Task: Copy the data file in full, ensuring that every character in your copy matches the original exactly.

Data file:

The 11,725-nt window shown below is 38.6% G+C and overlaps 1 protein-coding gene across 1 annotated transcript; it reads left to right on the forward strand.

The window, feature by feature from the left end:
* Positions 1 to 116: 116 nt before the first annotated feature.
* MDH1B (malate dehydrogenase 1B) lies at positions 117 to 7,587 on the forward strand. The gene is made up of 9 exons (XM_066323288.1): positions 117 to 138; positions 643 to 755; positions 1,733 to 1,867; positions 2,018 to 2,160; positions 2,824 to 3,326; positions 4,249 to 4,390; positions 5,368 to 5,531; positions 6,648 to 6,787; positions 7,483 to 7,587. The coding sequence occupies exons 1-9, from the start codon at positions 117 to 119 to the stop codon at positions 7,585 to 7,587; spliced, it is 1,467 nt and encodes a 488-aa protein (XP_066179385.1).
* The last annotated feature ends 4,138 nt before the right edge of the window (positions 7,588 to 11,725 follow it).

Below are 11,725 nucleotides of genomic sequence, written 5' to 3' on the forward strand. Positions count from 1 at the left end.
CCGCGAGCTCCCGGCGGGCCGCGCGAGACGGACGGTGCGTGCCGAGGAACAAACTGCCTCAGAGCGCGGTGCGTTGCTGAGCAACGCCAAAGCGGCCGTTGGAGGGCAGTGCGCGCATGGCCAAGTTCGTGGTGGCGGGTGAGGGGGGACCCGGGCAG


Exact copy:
The 11,725-nt window shown below is 38.6% G+C and overlaps 1 protein-coding gene across 1 annotated transcript; it reads left to right on the forward strand.

The window, feature by feature from the left end:
* Positions 1 to 116: 116 nt before the first annotated feature.
* MDH1B (malate dehydrogenase 1B) lies at positions 117 to 7,587 on the forward strand. The gene is made up of 9 exons (XM_066323288.1): positions 117 to 138; positions 643 to 755; positions 1,733 to 1,867; positions 2,018 to 2,160; positions 2,824 to 3,326; positions 4,249 to 4,390; positions 5,368 to 5,531; positions 6,648 to 6,787; positions 7,483 to 7,587. The coding sequence occupies exons 1-9, from the start codon at positions 117 to 119 to the stop codon at positions 7,585 to 7,587; spliced, it is 1,467 nt and encodes a 488-aa protein (XP_066179385.1).
* The last annotated feature ends 4,138 nt before the right edge of the window (positions 7,588 to 11,725 follow it).

Below are 11,725 nucleotides of genomic sequence, written 5' to 3' on the forward strand. Positions count from 1 at the left end.
CCGCGAGCTCCCGGCGGGCCGCGCGAGACGGACGGTGCGTGCCGAGGAACAAACTGCCTCAGAGCGCGGTGCGTTGCTGAGCAACGCCAAAGCGGCCGTTGGAGGGCAGTGCGCGCATGGCCAAGTTCGTGGTGGCGGGTGAGGGGGGACCCGGGCAG